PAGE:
At Kelsh Wilson, we talk with people at many schools and organizations who deeply appreciate the value of a good brand, but would struggle to say just what makes a brand good. Based on a three decades of experience, we’d love to share some answers.
First, for a definition. Yes, sometimes people use the term “brand” to mean just a logo. But for the purposes of this post, and in most important conversations organizations have about reaching their strategic goals, a brand means much more.
It’s the carefully designed image of your school or institution that you choose to project to the world. It’s your identity intentionally made public. That means not just a logo, but a look and feel and a story you tell.
So what makes that look and feel the right one? What makes that story sing? It boils down to four things:
You need to project the same image in the same way over time and stress the same messages in many different contexts. If you do so, you become known and recognized and maximize your marketing investment. If you don’t, it’s debatable whether you have established a brand at all.
Without creativity most school’s brands would be built around ideas such as academic excellence and community, or challenge combined with support. These may be valid, but they lack all impact. It takes imagination—visual and verbal—to leap beyond the expected into the territory of something memorable.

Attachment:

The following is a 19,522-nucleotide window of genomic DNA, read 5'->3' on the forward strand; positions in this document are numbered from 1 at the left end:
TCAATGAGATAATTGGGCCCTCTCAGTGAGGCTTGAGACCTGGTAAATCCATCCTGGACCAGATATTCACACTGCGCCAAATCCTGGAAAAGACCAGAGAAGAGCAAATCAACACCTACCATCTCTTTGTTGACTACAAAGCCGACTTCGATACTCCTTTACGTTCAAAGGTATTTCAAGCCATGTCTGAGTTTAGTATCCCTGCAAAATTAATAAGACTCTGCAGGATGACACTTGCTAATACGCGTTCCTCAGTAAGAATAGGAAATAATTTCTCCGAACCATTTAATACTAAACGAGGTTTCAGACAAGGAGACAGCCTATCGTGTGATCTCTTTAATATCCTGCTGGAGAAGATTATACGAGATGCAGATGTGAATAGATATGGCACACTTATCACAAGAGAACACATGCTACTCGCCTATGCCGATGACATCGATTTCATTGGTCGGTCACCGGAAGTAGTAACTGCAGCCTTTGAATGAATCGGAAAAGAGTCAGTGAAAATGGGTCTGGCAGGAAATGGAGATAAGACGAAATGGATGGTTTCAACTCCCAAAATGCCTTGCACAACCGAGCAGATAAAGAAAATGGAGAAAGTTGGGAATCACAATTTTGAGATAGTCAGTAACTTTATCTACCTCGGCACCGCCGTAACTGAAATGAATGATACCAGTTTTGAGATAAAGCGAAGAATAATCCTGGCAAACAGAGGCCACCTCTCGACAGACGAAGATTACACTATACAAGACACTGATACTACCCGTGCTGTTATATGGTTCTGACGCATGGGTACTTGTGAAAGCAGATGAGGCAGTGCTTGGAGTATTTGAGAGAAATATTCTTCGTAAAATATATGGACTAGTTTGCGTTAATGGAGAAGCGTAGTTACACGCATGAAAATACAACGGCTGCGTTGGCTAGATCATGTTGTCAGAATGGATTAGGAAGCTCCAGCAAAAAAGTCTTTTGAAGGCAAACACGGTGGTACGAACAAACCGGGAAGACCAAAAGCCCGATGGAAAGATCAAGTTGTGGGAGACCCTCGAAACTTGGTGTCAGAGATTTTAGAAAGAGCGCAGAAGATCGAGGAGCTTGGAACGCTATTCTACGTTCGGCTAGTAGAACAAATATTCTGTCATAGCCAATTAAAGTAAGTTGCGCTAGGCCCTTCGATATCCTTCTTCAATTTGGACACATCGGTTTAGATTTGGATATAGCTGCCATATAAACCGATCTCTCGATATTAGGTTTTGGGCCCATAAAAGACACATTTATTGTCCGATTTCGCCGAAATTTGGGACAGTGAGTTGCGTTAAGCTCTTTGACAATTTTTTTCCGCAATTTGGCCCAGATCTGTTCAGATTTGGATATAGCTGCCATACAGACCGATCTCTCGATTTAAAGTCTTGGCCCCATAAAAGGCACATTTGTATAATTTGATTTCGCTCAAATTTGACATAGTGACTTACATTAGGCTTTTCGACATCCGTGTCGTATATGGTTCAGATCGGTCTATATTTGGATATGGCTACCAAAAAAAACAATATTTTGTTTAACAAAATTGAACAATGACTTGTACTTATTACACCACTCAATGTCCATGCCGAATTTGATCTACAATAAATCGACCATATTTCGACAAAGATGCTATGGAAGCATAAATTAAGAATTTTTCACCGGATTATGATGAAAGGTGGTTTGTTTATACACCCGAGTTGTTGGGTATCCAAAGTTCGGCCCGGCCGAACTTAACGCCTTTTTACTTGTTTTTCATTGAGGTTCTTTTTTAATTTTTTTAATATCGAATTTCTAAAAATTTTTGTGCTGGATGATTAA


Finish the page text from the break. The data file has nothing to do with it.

To stick, your brand must grow from your true strengths as an organization. It should tell the world in some real way what you stand for. Otherwise, you may succeed in generating a buzz, but you won’t be building a brand that your community can really own or that your audiences will ultimately believe.
Yes, a good brand tells the world who you really are, but it needs to do so in a way that will help you get where you want to be. One way to think of this is in terms of your organization’s current image and your target image—how you’re seen now and how you need to be seen to be positioned to advantage in the competitive landscape. The idea is to reveal your organization’s identity with a particular awareness of the strengths that matter most to your target audiences, that set you most clearly apart from peers, and that correct any misperceptions standing between you and greater enrollment, giving, and respect.
We know this can sound like a tall order. “All” you need for a great brand is consistency, creativity, honesty, and strategy. As if that weren’t hard enough, we also know that the toughest challenges involve the how—how to define a brand in a way that will encourage consistency, how to sort through a sea of market research to find clarity in strategy.
So please look for future posts where we’ll dive deeper into these questions. Or give us a call. We’d love to talk!